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Nelson Mandela Day was observed not as a country on its knees, says Ramaphosa

.Pictures: Nokuthula Mbatha/African News Agency (ANA)

.Pictures: Nokuthula Mbatha/African News Agency (ANA)

Published Jul 19, 2021


Johannesburg - Nelson Mandela Day was celebrated differently in the wake of violent protests in the country.

This was the admission made by President Cyril Ramaphosa in his regular Monday column which he uses to sensitise the nation about issues related to the governance of the country at times lamenting about the need to fight against corruption.

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In today’s article, Ramaphosa bemoans the violence that had gripped the country and led to major destruction of property. Damages amount to billions of rand.

“Yesterday, we joined with people across the world in marking Nelson Mandela Day through acts of service and generosity.

But this Nelson Mandela Day was different to previous years. It took place in the aftermath of a week in which parts of our country were gripped by violence and mayhem.

“It was a week in which we were confronted by deeply unsettling images of desolate owners standing outside the shells of what was once a thriving business; of looted shops and warehouses; of burning trucks and buildings and streets strewn with debris; of anxious citizens barricading their communities; and of snaking queues of people lining up to buy food,” Ramaphosa said.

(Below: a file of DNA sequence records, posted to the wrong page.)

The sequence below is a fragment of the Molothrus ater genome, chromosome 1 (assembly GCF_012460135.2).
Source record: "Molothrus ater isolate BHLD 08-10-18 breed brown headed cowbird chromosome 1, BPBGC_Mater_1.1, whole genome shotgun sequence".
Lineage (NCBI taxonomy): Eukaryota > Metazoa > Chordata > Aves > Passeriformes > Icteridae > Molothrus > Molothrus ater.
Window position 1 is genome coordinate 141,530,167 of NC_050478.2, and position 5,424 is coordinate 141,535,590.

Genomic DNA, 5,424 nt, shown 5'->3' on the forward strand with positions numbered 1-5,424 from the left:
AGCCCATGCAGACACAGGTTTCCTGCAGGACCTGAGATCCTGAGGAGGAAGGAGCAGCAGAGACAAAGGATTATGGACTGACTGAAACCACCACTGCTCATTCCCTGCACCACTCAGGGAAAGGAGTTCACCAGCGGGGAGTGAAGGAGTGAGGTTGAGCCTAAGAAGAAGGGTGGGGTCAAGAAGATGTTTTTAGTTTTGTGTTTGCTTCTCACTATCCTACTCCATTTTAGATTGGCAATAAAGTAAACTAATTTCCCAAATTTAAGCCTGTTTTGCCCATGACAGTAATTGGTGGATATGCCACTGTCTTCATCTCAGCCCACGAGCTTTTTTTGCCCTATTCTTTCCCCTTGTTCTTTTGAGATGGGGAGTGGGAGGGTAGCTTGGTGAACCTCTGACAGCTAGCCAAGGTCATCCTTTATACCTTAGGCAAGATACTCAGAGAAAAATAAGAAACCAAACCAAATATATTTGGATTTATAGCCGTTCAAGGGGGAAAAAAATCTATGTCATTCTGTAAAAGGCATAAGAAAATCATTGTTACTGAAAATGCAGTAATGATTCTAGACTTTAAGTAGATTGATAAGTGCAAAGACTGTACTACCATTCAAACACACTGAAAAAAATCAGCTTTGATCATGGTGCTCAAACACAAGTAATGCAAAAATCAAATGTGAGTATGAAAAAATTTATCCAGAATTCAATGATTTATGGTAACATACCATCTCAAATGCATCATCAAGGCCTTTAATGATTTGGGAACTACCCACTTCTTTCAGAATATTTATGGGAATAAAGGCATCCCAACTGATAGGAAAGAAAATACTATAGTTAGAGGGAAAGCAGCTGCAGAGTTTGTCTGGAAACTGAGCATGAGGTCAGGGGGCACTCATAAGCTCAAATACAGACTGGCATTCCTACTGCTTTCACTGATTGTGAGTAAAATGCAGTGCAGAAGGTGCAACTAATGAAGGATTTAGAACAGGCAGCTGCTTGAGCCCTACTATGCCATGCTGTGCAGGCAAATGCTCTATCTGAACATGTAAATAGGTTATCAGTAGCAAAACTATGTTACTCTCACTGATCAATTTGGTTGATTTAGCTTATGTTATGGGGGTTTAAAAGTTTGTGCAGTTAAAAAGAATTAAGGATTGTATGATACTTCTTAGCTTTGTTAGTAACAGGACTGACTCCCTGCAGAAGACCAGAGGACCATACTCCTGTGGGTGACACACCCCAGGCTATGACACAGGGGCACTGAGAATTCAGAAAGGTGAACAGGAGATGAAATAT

He said Nelson Mandela Day was observed not as a country on its knees but as a people who collectively embody the spirit of Nelson Mandela, perhaps as never before.

“What I have seen in the last few days is a people united, resolute and determined to protect this country from anyone and anything that wants to destroy it. Those who lit the tinderbox of this unrest hoped to mobilise our people by exploiting their conditions of hardship. They were counting on citizens falling for crude propaganda designed to turn them not just against the state, but against each other.

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“What they were not counting on was the enduring ability of South Africans to unite in the face of a common threat.”

He said unity had always been the country’s greatest strength as a nation, and it had come to the fore.

In Tembisa, residents stood outside shops at night to protect them from looters. In Mthatha, taxi drivers formed a protective cordon around shopping malls.

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In Mahikeng, community members organised themselves to guard businesses.

In eThekwini, students from Mangosuthu University of Technology and other campuses embarked on clean-up campaigns in the inner city and other affected areas.

In Soweto, a young activist, who leads the Soweto Youth Parliament, has mobilised scores of young women and men to defend the Maponya Mall 24 hour a day, in defence of “their township economy”.

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On Nelson Mandela Day, the South African people were the heroes of which Madiba once spoke; the people who made peace and built where it was easy to break down and destroy.

“In the coming days, weeks and months, the true cost of this campaign of destruction will be keenly felt, especially by the poor.

“Businesses have been destroyed and livelihoods lost at a time when we are already feeling the strain one and a half years into a global pandemic. The economic damage has sapped many of the budding shoots of recovery we were witnessing just a few weeks ago.

“As we work to stabilise the country and secure essential supplies and infrastructure, we must work together to mitigate the effects of this unrest on society’s most vulnerable,” Ramaphosa said.

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Political Bureau